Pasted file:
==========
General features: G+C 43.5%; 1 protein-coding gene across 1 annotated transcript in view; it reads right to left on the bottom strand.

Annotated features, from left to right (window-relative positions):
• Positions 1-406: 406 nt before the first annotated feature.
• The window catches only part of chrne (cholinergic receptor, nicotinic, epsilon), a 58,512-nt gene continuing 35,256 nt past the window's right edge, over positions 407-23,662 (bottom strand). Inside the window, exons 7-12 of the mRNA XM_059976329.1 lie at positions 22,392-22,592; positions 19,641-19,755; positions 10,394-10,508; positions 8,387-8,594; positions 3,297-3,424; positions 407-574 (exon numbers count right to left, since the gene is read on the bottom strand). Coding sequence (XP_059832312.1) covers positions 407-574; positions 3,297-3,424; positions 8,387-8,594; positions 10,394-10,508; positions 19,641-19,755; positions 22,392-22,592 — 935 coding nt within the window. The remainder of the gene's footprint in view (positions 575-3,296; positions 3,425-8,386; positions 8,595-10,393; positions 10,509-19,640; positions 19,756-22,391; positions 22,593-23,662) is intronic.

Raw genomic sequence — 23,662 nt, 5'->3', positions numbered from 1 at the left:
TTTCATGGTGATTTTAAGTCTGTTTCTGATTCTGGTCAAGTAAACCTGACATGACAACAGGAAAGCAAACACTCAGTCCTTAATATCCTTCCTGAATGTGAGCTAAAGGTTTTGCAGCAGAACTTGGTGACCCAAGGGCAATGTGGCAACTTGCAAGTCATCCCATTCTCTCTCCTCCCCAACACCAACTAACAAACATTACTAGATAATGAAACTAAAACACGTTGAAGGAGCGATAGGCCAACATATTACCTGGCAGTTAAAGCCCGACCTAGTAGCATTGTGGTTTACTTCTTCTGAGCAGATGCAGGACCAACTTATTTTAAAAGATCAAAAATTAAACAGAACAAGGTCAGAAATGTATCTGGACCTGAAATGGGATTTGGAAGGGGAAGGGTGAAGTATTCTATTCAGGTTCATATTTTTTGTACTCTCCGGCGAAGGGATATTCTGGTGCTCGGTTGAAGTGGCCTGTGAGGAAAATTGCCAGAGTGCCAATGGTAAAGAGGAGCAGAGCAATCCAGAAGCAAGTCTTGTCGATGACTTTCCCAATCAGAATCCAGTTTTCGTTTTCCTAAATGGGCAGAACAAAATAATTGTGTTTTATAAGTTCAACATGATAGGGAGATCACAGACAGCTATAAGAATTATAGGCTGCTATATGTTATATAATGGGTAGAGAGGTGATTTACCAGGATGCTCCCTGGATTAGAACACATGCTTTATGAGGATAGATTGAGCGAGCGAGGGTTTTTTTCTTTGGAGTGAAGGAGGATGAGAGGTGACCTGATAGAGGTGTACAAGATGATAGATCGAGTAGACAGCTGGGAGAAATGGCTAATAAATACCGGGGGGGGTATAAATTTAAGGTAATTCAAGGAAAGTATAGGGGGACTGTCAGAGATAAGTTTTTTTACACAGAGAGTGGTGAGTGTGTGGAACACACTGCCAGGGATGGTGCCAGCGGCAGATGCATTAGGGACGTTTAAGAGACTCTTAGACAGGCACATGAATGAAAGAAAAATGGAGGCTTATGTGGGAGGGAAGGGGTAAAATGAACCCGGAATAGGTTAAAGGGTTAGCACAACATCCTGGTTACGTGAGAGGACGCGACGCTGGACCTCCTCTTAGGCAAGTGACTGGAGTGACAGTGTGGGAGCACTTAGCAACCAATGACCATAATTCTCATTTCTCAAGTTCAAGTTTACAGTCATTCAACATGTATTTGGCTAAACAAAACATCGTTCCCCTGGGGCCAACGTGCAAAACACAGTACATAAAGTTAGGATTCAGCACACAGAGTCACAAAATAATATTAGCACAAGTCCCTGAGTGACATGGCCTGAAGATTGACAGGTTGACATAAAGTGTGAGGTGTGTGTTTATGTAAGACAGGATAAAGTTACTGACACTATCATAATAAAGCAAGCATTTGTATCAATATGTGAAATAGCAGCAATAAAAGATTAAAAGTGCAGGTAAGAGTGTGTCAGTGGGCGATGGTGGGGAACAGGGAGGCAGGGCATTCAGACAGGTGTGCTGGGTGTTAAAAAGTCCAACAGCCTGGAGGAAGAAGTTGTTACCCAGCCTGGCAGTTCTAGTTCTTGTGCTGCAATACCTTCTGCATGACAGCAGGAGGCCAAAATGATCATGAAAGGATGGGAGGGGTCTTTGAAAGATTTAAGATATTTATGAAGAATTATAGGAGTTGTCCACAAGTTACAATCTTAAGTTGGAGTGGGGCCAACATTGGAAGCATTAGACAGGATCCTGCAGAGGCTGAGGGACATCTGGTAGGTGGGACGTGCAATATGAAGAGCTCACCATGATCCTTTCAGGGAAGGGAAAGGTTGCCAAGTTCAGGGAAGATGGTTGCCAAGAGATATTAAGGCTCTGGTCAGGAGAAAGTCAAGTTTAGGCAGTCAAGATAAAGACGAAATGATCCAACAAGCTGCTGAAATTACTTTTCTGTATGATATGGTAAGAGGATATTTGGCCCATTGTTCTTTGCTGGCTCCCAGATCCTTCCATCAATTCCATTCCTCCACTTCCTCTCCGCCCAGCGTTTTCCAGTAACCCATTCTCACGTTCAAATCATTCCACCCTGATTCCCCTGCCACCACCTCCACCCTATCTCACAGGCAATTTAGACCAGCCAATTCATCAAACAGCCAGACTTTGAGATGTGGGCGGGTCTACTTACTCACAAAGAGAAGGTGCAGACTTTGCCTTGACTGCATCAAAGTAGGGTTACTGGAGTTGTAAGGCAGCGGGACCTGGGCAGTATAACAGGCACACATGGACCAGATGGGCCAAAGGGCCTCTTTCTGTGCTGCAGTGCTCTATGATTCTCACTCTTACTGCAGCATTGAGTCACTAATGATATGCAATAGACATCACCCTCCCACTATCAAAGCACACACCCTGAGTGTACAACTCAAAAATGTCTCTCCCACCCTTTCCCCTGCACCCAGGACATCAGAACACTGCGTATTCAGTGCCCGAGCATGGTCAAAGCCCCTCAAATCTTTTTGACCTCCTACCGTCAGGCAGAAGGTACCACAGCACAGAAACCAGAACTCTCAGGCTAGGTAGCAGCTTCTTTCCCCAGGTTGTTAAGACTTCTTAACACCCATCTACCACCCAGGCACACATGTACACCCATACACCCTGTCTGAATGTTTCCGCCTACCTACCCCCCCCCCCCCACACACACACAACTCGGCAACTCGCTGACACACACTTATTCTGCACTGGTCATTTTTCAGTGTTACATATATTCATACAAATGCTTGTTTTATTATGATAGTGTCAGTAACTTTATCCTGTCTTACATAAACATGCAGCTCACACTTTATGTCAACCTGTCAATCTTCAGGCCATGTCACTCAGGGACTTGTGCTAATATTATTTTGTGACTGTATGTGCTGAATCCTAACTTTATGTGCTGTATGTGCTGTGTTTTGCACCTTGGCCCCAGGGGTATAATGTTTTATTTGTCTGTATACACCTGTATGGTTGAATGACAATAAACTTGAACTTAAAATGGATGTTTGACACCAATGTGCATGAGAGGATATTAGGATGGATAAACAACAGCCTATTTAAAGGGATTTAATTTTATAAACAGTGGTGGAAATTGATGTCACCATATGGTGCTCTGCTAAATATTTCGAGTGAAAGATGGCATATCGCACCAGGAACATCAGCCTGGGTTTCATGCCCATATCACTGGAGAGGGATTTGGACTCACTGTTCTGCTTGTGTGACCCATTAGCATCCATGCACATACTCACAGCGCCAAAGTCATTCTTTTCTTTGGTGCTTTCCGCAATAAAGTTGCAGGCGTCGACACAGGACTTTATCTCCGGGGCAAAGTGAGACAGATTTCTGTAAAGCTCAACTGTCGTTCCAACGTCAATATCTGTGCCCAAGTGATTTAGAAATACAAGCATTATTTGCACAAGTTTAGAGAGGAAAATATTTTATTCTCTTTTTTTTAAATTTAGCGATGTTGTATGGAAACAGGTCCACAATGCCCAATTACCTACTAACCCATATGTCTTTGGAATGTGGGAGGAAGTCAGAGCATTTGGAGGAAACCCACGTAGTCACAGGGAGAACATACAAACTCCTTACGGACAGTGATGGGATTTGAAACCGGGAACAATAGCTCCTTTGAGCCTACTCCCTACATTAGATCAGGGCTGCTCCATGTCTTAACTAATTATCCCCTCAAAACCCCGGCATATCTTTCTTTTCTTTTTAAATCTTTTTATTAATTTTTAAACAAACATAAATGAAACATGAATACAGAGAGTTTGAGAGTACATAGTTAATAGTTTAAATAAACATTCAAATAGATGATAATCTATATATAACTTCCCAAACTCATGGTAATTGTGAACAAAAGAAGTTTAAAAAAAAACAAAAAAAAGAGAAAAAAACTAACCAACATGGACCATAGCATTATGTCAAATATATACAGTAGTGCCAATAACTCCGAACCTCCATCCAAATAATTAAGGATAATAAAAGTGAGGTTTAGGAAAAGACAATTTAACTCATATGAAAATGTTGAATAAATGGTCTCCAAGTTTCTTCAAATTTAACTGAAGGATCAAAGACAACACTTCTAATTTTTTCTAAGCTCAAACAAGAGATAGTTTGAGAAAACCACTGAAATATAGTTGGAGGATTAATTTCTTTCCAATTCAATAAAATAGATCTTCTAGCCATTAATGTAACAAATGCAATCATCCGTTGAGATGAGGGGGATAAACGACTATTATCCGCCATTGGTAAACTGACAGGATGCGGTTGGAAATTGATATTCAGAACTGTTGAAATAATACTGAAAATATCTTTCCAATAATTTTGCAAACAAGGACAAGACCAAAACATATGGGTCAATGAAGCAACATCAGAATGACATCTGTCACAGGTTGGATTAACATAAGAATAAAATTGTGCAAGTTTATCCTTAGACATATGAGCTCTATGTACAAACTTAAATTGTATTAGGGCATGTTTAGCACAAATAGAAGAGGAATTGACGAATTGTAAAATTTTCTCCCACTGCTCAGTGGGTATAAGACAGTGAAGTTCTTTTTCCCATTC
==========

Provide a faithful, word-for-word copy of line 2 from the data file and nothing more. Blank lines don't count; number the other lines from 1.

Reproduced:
Annotated features, from left to right (window-relative positions):